This is considered not relevant for Labetalol hydrochlo­ride injection, as the injection is intended for i.v. use in hospitalised patients only.
Use In Pregnancy & Lactation
Although no teratogenic effects have been demonstrated in animals, Labetalol hydrochloride should only be used during the first trimester of pregnancy if the potential benefit outweighs the potential risk.
In humans, Labetalol crosses the placental barrier and the possibility of the consequences of alpha- and beta-adrenoceptor blockade in the fetus and neonate should be borne in mind. Perinatal and neonatal distress (bradycardia, hypotension, respiratory depression, hypoglycaemia, hypothermia) has been rarely reported. Sometimes these symptoms developed a day or two after birth. Response to supportive measure (e.g.i.v. fluids and glucose) is usually prompt but with severe preeclampsia, particularly after prolonged i.v. Labetalol hydrochloride, recovery may be slower. This may be related to diminished liver metabolism in premature babies. Intra-uterine and neonatal deaths have been reported but other drugs (e.g. vasodilators, respiratory depressants) and the effects of pre-eclampsia, intra- uterine growth retardation and prematurity were implicated. Such clinical experience warns against unduly prolonging high dose Labetalol hydrochloride and delaying delivery and against co-administration of Hydralazine.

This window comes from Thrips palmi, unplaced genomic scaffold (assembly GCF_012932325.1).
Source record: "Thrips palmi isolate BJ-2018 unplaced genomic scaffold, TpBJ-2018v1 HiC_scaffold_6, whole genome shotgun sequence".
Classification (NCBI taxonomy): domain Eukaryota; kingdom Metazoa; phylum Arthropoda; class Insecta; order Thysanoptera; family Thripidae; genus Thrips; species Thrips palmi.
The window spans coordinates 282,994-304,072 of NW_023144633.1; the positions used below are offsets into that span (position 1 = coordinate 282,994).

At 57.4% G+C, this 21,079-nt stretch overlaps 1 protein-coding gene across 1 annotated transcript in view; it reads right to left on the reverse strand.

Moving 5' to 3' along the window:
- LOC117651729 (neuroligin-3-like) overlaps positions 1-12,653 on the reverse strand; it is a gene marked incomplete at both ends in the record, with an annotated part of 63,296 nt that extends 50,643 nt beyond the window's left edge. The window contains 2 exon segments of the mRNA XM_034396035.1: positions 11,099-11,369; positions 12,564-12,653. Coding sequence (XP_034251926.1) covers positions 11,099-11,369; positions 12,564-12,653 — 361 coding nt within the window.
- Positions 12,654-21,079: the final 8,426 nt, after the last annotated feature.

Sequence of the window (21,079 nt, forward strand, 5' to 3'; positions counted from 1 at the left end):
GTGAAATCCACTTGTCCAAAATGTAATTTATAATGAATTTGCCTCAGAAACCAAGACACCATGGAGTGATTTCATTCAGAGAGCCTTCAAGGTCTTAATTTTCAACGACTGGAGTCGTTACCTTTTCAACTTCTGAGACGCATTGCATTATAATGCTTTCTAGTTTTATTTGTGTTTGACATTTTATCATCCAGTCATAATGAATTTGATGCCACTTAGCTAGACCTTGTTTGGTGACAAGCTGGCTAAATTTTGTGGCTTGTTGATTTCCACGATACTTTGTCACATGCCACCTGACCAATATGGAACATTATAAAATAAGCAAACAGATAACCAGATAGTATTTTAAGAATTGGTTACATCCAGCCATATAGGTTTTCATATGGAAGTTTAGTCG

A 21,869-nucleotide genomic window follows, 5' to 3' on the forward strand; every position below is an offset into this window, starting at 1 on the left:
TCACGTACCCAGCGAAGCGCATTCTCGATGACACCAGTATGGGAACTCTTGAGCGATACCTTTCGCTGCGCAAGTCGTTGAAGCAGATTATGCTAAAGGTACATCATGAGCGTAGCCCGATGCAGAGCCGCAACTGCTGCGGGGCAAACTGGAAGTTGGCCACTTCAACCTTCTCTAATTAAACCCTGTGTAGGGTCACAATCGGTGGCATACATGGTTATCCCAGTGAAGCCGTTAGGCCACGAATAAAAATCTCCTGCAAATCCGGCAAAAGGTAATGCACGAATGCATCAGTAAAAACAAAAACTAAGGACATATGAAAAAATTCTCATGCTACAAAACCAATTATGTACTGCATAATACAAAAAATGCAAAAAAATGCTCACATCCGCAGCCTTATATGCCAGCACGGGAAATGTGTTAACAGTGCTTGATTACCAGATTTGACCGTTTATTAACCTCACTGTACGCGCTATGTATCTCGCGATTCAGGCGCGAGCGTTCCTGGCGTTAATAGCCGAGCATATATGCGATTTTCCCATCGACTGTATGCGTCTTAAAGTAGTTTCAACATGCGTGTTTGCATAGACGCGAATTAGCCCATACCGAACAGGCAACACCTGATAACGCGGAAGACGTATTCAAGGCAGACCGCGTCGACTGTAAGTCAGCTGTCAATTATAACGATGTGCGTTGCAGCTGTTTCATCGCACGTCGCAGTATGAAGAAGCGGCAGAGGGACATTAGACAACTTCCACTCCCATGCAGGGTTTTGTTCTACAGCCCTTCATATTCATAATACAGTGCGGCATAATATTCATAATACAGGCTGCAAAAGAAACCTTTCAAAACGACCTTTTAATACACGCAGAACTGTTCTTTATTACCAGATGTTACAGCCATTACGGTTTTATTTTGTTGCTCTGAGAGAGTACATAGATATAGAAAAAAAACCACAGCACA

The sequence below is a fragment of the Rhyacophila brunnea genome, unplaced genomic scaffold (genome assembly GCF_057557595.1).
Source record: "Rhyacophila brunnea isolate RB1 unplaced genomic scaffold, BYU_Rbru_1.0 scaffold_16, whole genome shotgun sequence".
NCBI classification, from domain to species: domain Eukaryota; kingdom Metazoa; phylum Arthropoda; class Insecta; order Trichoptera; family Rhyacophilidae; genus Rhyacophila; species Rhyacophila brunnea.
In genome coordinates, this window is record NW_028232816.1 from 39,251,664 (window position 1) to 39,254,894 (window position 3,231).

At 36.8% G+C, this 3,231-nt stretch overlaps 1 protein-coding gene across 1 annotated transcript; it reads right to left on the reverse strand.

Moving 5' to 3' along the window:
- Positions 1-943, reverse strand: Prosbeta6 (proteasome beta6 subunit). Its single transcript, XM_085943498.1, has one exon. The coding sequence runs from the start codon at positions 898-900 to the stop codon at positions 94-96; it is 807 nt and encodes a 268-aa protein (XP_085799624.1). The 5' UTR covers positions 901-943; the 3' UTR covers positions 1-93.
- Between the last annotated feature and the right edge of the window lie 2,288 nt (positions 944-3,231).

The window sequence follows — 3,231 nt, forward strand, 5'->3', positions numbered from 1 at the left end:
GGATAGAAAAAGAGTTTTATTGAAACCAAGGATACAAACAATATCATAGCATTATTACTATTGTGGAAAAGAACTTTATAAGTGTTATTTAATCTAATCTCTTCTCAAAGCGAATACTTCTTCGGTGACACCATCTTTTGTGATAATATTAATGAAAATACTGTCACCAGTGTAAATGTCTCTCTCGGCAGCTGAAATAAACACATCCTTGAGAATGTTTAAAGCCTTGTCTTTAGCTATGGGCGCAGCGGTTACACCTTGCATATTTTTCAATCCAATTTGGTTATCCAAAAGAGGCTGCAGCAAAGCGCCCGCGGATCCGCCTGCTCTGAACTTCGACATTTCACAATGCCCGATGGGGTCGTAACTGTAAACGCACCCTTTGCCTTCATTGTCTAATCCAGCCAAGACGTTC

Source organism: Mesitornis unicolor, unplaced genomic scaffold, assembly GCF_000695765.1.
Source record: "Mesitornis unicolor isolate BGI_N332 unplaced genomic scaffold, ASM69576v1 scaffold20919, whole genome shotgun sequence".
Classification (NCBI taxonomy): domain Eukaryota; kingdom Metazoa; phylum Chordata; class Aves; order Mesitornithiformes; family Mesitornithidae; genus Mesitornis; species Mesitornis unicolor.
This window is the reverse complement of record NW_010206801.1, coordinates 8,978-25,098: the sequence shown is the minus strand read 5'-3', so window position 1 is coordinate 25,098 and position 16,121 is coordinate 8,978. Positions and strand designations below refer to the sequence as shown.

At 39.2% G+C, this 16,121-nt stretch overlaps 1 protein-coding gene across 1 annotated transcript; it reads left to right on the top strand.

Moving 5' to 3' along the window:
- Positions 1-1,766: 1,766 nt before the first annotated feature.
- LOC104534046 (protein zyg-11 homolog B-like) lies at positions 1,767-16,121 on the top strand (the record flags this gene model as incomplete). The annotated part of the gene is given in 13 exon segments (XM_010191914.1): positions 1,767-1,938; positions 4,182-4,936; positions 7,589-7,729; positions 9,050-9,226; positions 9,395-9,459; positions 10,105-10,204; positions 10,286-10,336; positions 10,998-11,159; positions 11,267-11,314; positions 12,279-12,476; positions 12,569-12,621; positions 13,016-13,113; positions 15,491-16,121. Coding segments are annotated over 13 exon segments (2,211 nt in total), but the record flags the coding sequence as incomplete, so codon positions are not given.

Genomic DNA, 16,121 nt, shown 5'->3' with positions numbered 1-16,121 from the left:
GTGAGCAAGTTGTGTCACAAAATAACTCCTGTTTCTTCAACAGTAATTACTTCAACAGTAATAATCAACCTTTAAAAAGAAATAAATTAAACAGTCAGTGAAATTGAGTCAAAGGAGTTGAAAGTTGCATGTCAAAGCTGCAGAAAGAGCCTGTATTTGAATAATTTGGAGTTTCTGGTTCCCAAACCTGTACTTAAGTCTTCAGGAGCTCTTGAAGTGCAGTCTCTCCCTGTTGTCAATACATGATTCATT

Labetalol is excreted in breast milk: no adverse effects in breast feeding infants have been reported.
Adverse Reactions